When we returned to the boat, we found that the waste lines had been replaced, as were some of the raw water lines for the heads (which was not part of the scope of work).  We also found that they had somehow ripped the toilet seat off of one of the heads and broke one of the lines attached to the manual bilge pump, presumably while replacing the waste lines.  And, as we discovered during the trip south, the holding system was leaking (found to be a fitting on the holding tank that was loosened during the install of the hose and not re-tightened).  So, the work they did was rather sloppy and incomplete.

While I can say that Stingray Point Boat Works is an OK place to haul your boat and do your own work, and that their fiberglass guy seems to do a good job, I cannot recommend them if you are looking for people to perform general work on your boat.  To be fair, I didn't need the services of their mechanic so I don't know about his abilities.

In general, my opinion is that the lax attitude of leadership at the yard leads to a less than professional work atmosphere and may be the underlying cause of the poor communications and workmanship.  If you need to haul your boat, intend to do the work yourself, and will be staying at the yard or visiting daily (and don't mind the very limited access to internet and lack of potable water), then it may work for you.  But I cannot recommend them based on my experiences there.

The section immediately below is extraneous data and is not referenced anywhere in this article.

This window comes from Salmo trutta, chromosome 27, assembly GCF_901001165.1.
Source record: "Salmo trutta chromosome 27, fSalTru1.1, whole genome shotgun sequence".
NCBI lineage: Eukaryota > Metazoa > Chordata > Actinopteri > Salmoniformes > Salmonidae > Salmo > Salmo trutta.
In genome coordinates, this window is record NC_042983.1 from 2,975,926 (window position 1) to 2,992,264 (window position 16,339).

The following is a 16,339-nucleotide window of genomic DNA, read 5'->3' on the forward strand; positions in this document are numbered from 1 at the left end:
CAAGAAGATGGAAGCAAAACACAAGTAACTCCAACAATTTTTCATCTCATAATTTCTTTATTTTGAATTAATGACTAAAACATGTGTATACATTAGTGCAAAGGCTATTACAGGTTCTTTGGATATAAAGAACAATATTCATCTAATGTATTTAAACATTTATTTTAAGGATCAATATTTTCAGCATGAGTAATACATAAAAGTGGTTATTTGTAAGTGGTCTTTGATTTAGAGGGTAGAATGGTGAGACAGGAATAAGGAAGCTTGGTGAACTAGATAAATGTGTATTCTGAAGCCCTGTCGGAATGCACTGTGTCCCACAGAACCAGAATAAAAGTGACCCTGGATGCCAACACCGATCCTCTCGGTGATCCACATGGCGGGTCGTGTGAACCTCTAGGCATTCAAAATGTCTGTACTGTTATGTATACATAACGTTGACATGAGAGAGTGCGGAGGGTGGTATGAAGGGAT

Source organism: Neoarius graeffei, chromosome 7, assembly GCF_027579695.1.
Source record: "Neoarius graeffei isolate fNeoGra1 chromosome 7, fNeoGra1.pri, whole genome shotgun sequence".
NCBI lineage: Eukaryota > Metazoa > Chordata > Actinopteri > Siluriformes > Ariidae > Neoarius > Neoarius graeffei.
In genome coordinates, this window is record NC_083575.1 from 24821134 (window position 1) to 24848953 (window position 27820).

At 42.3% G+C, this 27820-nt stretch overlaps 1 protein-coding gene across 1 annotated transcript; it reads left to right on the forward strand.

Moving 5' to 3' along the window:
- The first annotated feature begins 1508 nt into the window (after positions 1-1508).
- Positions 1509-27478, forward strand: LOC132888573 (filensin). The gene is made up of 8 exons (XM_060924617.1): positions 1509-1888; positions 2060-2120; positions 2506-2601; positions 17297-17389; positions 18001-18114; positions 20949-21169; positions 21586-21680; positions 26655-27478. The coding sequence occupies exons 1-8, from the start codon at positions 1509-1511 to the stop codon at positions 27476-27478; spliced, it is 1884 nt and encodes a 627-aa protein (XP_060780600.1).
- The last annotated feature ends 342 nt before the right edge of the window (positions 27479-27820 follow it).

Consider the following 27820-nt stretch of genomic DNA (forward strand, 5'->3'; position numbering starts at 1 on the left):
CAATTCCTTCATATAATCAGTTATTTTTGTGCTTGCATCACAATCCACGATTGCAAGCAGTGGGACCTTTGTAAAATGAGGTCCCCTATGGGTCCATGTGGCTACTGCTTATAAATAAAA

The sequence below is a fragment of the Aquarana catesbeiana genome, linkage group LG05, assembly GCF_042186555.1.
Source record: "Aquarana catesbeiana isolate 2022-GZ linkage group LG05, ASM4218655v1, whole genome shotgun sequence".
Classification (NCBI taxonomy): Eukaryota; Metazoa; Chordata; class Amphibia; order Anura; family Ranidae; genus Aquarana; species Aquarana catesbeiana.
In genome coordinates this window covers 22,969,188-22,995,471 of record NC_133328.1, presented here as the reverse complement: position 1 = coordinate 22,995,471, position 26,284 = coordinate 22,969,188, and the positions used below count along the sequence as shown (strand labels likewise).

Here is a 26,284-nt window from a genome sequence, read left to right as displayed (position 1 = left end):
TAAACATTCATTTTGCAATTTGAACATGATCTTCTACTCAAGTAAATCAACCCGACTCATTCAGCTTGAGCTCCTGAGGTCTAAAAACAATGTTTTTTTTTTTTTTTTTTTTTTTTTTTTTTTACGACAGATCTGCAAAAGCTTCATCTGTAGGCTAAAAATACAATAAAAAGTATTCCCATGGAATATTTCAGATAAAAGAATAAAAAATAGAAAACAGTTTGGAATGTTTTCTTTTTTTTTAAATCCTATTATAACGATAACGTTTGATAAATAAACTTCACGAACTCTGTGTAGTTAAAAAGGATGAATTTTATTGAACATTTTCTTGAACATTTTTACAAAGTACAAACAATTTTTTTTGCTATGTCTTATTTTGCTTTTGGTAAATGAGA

Friday, November 28, 2014

Deltaville to Brunswick, By the Numbers

I thought it would be interesting to see a few numbers related to the last trip.  And I thought I would throw in a couple other pictures as well. Most of the numbers are calculated from the tracks recorded by OpenCPN.  Engine hours are the total number of hours run per engine (so if I ran both engines for an hour, the number would indicate 2 engine hours).  In most cases the time and speed numbers include time spent deploying and hauling the anchor, waiting on bridges, etc.